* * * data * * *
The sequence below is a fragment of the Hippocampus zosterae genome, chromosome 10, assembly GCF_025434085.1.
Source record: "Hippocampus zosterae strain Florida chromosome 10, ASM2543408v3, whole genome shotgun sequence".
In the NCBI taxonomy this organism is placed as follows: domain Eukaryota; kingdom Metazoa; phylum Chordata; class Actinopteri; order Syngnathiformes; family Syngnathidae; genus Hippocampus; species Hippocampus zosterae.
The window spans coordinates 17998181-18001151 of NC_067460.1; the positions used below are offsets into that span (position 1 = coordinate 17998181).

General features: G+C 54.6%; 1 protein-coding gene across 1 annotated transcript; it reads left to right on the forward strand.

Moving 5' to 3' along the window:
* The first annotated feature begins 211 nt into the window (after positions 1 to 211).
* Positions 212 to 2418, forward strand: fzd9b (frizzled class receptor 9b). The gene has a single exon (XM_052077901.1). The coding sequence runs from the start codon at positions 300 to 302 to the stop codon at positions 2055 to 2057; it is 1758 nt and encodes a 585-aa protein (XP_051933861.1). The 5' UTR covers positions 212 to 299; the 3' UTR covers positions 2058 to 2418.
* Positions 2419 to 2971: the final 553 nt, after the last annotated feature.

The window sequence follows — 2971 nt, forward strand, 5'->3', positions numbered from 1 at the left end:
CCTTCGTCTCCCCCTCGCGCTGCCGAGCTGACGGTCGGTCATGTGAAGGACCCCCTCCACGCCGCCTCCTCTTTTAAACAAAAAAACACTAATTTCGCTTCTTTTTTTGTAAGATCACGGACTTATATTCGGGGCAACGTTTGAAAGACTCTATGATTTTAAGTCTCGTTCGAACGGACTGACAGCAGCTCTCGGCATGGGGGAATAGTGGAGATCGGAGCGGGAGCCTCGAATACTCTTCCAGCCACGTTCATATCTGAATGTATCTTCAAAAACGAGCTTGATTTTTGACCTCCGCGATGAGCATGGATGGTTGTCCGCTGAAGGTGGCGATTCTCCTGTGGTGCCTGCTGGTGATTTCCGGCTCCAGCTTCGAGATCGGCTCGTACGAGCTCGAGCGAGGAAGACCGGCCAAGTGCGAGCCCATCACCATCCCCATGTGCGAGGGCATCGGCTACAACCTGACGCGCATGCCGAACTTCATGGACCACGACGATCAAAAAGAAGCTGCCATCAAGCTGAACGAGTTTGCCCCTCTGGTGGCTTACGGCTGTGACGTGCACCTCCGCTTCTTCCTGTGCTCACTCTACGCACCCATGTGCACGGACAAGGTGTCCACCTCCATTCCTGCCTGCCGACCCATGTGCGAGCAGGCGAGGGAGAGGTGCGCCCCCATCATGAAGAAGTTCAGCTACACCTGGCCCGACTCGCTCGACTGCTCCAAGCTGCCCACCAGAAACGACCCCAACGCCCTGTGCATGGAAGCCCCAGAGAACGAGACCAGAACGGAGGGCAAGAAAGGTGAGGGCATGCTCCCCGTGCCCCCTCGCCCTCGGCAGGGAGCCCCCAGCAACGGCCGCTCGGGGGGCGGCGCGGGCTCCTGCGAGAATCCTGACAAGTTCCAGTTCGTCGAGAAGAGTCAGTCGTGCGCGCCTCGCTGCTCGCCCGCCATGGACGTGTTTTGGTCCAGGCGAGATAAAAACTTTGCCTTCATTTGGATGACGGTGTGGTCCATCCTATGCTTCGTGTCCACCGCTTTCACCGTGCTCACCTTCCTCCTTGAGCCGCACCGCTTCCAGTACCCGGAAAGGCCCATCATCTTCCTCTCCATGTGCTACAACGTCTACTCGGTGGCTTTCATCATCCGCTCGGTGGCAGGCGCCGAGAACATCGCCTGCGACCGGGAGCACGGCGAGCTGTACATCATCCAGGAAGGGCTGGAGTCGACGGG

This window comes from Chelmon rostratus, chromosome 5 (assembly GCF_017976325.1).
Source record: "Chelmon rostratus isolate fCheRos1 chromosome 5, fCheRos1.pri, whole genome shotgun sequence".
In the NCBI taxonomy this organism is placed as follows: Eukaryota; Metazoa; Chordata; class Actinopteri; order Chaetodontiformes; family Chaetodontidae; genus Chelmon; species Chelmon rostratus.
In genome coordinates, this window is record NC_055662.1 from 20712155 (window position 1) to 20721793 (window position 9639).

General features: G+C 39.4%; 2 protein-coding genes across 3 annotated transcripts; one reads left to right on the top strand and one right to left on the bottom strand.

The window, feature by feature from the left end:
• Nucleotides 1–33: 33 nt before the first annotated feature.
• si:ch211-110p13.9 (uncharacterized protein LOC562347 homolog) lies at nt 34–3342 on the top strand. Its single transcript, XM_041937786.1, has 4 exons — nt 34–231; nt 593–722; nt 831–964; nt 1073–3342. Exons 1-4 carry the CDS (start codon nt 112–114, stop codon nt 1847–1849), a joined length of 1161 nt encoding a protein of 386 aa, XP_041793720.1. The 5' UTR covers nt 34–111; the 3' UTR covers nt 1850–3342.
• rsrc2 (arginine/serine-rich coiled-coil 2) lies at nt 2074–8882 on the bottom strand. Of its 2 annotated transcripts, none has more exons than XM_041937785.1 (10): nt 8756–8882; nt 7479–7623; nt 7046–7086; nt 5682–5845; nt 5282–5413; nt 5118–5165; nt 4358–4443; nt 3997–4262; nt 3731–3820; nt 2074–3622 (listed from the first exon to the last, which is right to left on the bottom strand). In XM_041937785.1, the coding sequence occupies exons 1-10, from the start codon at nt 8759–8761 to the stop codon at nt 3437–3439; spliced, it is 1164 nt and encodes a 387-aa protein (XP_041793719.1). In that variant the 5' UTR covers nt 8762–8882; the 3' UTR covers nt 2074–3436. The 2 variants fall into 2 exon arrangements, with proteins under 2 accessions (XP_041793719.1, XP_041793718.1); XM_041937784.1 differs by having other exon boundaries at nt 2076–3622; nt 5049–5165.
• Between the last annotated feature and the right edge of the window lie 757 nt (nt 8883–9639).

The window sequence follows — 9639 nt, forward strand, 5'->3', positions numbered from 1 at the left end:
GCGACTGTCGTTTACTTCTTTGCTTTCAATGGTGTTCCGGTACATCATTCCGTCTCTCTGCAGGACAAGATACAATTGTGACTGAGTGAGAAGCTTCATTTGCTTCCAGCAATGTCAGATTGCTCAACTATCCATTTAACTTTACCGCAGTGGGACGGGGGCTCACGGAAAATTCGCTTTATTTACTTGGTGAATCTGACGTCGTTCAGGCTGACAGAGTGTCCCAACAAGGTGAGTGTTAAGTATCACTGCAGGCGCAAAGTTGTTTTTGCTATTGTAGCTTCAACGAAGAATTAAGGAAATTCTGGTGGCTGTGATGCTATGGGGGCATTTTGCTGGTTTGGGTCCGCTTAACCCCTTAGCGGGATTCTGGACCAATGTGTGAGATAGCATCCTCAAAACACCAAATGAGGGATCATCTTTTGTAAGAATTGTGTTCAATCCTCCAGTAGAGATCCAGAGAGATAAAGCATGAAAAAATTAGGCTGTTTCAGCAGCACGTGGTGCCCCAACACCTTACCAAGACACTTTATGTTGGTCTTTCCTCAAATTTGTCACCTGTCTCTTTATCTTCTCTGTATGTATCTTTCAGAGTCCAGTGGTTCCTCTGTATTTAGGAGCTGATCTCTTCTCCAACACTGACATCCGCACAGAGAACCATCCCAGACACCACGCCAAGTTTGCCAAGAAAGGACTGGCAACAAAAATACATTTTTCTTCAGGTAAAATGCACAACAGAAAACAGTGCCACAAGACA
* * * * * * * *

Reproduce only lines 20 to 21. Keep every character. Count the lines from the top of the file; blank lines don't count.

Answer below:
• rsrc2 (arginine/serine-rich coiled-coil 2) lies at nt 2074–8882 on the bottom strand. Of its 2 annotated transcripts, none has more exons than XM_041937785.1 (10): nt 8756–8882; nt 7479–7623; nt 7046–7086; nt 5682–5845; nt 5282–5413; nt 5118–5165; nt 4358–4443; nt 3997–4262; nt 3731–3820; nt 2074–3622 (listed from the first exon to the last, which is right to left on the bottom strand). In XM_041937785.1, the coding sequence occupies exons 1-10, from the start codon at nt 8759–8761 to the stop codon at nt 3437–3439; spliced, it is 1164 nt and encodes a 387-aa protein (XP_041793719.1). In that variant the 5' UTR covers nt 8762–8882; the 3' UTR covers nt 2074–3436. The 2 variants fall into 2 exon arrangements, with proteins under 2 accessions (XP_041793719.1, XP_041793718.1); XM_041937784.1 differs by having other exon boundaries at nt 2076–3622; nt 5049–5165.
• Between the last annotated feature and the right edge of the window lie 757 nt (nt 8883–9639).